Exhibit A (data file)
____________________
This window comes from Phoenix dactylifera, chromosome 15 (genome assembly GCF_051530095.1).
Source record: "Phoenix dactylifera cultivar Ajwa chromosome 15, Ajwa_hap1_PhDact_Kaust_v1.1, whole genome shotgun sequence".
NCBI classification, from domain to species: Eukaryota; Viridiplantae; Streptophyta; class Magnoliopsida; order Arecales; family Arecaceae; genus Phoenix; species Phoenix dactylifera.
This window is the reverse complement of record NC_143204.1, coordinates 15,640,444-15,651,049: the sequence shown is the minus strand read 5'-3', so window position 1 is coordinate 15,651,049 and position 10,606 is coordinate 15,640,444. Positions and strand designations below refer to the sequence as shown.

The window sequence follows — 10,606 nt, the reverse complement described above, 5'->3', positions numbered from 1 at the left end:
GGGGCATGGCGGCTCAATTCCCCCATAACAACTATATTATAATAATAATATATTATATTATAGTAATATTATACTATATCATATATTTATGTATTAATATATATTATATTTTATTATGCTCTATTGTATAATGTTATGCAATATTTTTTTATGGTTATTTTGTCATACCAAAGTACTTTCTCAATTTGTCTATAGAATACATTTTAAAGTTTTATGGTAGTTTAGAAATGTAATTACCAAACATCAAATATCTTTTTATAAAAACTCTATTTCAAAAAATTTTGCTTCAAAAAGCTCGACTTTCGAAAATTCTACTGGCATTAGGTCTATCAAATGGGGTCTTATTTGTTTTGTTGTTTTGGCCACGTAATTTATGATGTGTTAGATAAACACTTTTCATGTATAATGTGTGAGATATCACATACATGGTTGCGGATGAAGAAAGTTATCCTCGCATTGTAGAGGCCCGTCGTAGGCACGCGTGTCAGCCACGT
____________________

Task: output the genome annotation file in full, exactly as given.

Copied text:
This window comes from Phoenix dactylifera, chromosome 15 (genome assembly GCF_051530095.1).
Source record: "Phoenix dactylifera cultivar Ajwa chromosome 15, Ajwa_hap1_PhDact_Kaust_v1.1, whole genome shotgun sequence".
NCBI classification, from domain to species: Eukaryota; Viridiplantae; Streptophyta; class Magnoliopsida; order Arecales; family Arecaceae; genus Phoenix; species Phoenix dactylifera.
This window is the reverse complement of record NC_143204.1, coordinates 15,640,444-15,651,049: the sequence shown is the minus strand read 5'-3', so window position 1 is coordinate 15,651,049 and position 10,606 is coordinate 15,640,444. Positions and strand designations below refer to the sequence as shown.

The window sequence follows — 10,606 nt, the reverse complement described above, 5'->3', positions numbered from 1 at the left end:
GGGGCATGGCGGCTCAATTCCCCCATAACAACTATATTATAATAATAATATATTATATTATAGTAATATTATACTATATCATATATTTATGTATTAATATATATTATATTTTATTATGCTCTATTGTATAATGTTATGCAATATTTTTTTATGGTTATTTTGTCATACCAAAGTACTTTCTCAATTTGTCTATAGAATACATTTTAAAGTTTTATGGTAGTTTAGAAATGTAATTACCAAACATCAAATATCTTTTTATAAAAACTCTATTTCAAAAAATTTTGCTTCAAAAAGCTCGACTTTCGAAAATTCTACTGGCATTAGGTCTATCAAATGGGGTCTTATTTGTTTTGTTGTTTTGGCCACGTAATTTATGATGTGTTAGATAAACACTTTTCATGTATAATGTGTGAGATATCACATACATGGTTGCGGATGAAGAAAGTTATCCTCGCATTGTAGAGGCCCGTCGTAGGCACGCGTGTCAGCCACGT